Decatur's traditional Christmas parade through downtown, which typically draws a crowd of about 5,000 people, has been canceled this year as a COVID-19 precaution, but an alternative event is planned.

Meanwhile, Athens is moving forward with preparations for its Christmas parade, while Hartselle hasn't made a decision on its event. Moulton has called off its Christmas parade.

The Decatur event's cancellation announced Wednesday left dedicated paradegoer Samantha McClendon downhearted. She said she has attended the holiday parade every year since she moved to Decatur in 1996, along with her husband and three children, and was "disappointed and aggravated" to learn the traditional parade won’t be happening this year.

“Me and my family go every year, and even went last year with our 3-week-old — me and him sat in the car and watched — and while I understand COVID is still around, it was one of those things that I was hoping remained the same.”

McClendon said her family stayed home from March until August because of the pandemic, and after months of staying inside she was hoping the winter holidays would be “as close to normal as they could be” this year.

“Me and my family have been extremely cautious throughout this entire ordeal,” she said. “October (through) December is our favorite time of the year simply because of our favorite holidays. ... I saw Huntsville had already canceled theirs, and I hoped so bad that (Decatur) wouldn’t cancel ours.”

The Decatur Jaycees, who sponsor the city's parade, hope they still boost the community's Christmas spirit with a substitute drive-thru event called "Spectacle of Lights" from Dec. 17-20. Participating businesses and other non-residential establishments will decorate their exteriors with holiday lights and decor for onlookers to drive past.

Several local businesses were warming to the Jaycees' idea Wednesday. Denise McNeill, who owns Indigo’s Boutique on Second Avenue Southeast along the normal parade route, said they decorate their storefront every year for the holidays, and this year will be no exception.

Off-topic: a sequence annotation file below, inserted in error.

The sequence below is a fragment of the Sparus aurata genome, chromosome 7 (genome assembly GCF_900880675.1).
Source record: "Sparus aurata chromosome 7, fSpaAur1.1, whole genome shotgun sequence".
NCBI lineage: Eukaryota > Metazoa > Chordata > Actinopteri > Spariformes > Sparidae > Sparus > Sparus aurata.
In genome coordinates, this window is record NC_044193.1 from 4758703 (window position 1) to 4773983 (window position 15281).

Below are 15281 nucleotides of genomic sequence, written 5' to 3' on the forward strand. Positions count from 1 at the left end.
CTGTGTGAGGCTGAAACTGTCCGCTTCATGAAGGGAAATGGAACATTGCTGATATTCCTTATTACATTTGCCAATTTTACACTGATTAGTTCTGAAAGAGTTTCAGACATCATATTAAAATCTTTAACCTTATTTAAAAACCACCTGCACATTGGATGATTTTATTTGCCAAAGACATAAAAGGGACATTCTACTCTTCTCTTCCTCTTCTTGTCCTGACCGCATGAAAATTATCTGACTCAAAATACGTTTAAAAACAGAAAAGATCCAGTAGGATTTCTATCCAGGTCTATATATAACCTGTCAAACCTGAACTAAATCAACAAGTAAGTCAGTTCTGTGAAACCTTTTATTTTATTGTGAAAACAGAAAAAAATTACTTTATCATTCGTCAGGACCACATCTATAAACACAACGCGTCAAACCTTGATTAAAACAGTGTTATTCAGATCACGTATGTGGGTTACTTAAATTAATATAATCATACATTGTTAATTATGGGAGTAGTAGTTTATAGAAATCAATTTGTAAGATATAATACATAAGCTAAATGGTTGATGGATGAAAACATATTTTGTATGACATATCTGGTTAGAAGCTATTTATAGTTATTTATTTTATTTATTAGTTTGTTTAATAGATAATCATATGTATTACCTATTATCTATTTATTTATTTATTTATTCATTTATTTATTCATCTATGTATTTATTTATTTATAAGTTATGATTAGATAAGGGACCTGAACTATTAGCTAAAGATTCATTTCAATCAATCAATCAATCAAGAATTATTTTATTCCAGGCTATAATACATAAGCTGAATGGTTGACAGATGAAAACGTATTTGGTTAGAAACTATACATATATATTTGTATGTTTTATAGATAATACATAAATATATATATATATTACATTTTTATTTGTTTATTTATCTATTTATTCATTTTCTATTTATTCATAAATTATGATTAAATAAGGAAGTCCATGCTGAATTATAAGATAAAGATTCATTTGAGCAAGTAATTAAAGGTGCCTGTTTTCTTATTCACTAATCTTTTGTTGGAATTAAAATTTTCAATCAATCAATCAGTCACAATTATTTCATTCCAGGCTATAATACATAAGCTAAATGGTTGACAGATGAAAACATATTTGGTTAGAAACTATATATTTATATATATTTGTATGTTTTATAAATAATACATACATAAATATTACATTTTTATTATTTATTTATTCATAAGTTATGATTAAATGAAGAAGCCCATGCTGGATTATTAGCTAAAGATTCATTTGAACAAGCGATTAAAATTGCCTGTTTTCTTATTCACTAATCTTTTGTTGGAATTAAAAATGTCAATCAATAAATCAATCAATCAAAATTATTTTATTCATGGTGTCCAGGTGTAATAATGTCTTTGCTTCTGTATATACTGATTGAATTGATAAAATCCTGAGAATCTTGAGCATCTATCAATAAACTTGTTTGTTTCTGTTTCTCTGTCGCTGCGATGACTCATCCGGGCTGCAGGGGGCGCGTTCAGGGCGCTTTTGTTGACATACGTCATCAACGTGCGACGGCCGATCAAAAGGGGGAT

Ashley Ashwander, who owns The Paper Chase and shares a storefront with Old River Interiors owner Lindsey Faulkner on Second Avenue, said the pair will be decorating for the drive-thru audience as well.

Decatur Jaycees president Amber Reynolds said in a news release that the idea for a “reverse holiday parade” was born after the organization made the decision to cancel the traditional parade due to COVID-19.

“Once the decision was made, the Decatur Jaycees board members and I put our heads together to figure out a way to keep the tradition alive so that our community could continue to come together and celebrate the magic of the season,” Reynolds said. “We started thinking of our favorite holiday pastimes as children, and someone mentioned riding around looking at lights.”

Unlike in past years, the Decatur Jaycees will not be selecting a non-profit organization to donate parade proceeds to. Instead, the public can vote on their non-profit of choice for $5, and the winning organization will receive the proceeds from the parade as well as the funds collected from voting.

Locations where non-residential establishments throughout the city have decorations will be available on an interactive map so sightseers can plan their route, the Jaycees said. More information is available at under the "events" menu. 


Other local cities

Athens will hold its traditional Athens-Limestone County Christmas parade this year on Dec. 3 at 6 p.m., City of Athens spokeswoman Holly Hollman said. The parade’s theme is “A Christmas Wish — Love, Unity and Community.”

According to Athens Main Street, the parade will follow the annual tree-lighting, which starts at 5 p.m. Participants will start at Athens Middle on U.S. 31, head west on Hobbs Street, south on Jefferson Street, east on Market Street, south on Marion Street, west on Washington Street, south on Jefferson Street and will end at the Athens Shopping Center where Hometown Grocery is located.

Hollman said the city has been receiving calls from residents asking if the parade was still on this year due to COVID-19: “It is a much-loved tradition in Athens.”

Hollman said people will be encouraged to wear masks, social distance and stay home if they’re sick or have recently been sick.

“ … The (Chamber of Commerce) is really pushing people to take on personal responsibility for the event,” Hollman said. The statewide mask ordinance is currently set to expire Nov. 8, but Hollman said residents will be encouraged to wear their masks at the parade if Gov. Kay Ivey extends the mask ordinance into December.

More information is available at

Hartselle Mayor Randy Garrison said the city has not yet decided if it will hold a traditional Christmas parade. He said they will likely come to a decision by Nov. 2, and are considering multiple options, including a modified drive-thru event similar to Decatur’s parade.

Moulton Mayor Roger Weatherwax said his city's parade won't be held this year.

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